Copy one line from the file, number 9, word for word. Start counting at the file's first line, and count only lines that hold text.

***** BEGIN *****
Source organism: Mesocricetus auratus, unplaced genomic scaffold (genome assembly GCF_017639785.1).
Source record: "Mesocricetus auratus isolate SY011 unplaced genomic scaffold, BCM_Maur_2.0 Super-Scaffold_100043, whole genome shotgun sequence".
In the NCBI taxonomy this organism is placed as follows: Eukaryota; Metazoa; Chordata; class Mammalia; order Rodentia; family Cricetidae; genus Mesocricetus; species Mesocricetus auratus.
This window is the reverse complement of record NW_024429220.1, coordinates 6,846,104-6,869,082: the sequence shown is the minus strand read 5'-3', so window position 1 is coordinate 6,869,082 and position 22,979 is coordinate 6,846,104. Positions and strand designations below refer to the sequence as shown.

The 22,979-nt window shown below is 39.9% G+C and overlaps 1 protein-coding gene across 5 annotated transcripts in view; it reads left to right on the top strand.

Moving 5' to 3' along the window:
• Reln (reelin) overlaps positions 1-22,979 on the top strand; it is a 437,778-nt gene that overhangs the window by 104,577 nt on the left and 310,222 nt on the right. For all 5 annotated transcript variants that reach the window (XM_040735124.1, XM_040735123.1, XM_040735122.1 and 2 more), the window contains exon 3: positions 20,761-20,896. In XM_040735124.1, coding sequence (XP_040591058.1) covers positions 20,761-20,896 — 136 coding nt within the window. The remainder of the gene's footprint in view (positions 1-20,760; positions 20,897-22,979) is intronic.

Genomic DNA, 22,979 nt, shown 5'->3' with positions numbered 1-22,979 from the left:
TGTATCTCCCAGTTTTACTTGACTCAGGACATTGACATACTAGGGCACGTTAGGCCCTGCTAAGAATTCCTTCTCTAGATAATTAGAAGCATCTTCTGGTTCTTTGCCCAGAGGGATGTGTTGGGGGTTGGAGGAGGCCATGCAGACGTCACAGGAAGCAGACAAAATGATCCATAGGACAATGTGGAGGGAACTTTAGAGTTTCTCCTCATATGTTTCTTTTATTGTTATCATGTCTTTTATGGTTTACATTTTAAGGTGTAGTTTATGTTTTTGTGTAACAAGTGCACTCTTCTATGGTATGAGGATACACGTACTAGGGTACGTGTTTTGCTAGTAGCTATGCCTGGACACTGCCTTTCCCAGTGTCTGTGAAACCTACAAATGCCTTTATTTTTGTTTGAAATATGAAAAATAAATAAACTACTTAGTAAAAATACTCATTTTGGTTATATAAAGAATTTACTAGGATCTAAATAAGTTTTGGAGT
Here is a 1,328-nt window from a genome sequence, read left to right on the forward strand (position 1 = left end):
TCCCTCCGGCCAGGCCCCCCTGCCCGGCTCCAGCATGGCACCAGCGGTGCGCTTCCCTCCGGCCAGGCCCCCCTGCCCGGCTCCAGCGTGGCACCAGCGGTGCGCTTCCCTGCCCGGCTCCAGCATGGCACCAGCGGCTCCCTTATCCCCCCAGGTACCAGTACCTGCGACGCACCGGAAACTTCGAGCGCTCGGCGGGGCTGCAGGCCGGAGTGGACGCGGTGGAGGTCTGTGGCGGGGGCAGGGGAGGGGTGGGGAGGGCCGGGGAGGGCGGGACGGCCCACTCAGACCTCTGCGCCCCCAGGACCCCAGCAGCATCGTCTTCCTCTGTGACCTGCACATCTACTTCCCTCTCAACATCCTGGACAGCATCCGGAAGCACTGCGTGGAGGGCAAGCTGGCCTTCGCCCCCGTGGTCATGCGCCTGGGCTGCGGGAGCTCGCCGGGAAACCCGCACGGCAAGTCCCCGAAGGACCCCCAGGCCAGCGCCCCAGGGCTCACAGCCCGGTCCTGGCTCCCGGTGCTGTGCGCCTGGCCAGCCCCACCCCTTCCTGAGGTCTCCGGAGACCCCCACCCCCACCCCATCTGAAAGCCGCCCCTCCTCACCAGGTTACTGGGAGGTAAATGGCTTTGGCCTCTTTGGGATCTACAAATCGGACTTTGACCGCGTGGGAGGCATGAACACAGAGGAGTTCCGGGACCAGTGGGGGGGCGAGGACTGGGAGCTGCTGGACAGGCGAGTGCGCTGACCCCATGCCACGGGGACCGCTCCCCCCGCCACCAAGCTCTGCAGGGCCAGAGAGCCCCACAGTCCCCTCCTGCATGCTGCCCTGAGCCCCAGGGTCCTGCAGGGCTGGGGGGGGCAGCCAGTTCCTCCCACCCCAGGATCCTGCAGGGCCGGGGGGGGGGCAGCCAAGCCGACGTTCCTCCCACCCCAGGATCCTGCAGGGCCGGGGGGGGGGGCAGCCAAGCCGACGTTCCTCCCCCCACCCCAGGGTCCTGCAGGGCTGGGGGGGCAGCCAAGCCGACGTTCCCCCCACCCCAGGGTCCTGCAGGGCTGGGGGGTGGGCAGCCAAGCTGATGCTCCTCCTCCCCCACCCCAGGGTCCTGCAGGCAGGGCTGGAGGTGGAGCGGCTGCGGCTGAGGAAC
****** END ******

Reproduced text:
TGTATCTCCCAGTTTTACTTGACTCAGGACATTGACATACTAGGGCACGTTAGGCCCTGCTAAGAATTCCTTCTCTAGATAATTAGAAGCATCTTCTGGTTCTTTGCCCAGAGGGATGTGTTGGGGGTTGGAGGAGGCCATGCAGACGTCACAGGAAGCAGACAAAATGATCCATAGGACAATGTGGAGGGAACTTTAGAGTTTCTCCTCATATGTTTCTTTTATTGTTATCATGTCTTTTATGGTTTACATTTTAAGGTGTAGTTTATGTTTTTGTGTAACAAGTGCACTCTTCTATGGTATGAGGATACACGTACTAGGGTACGTGTTTTGCTAGTAGCTATGCCTGGACACTGCCTTTCCCAGTGTCTGTGAAACCTACAAATGCCTTTATTTTTGTTTGAAATATGAAAAATAAATAAACTACTTAGTAAAAATACTCATTTTGGTTATATAAAGAATTTACTAGGATCTAAATAAGTTTTGGAGT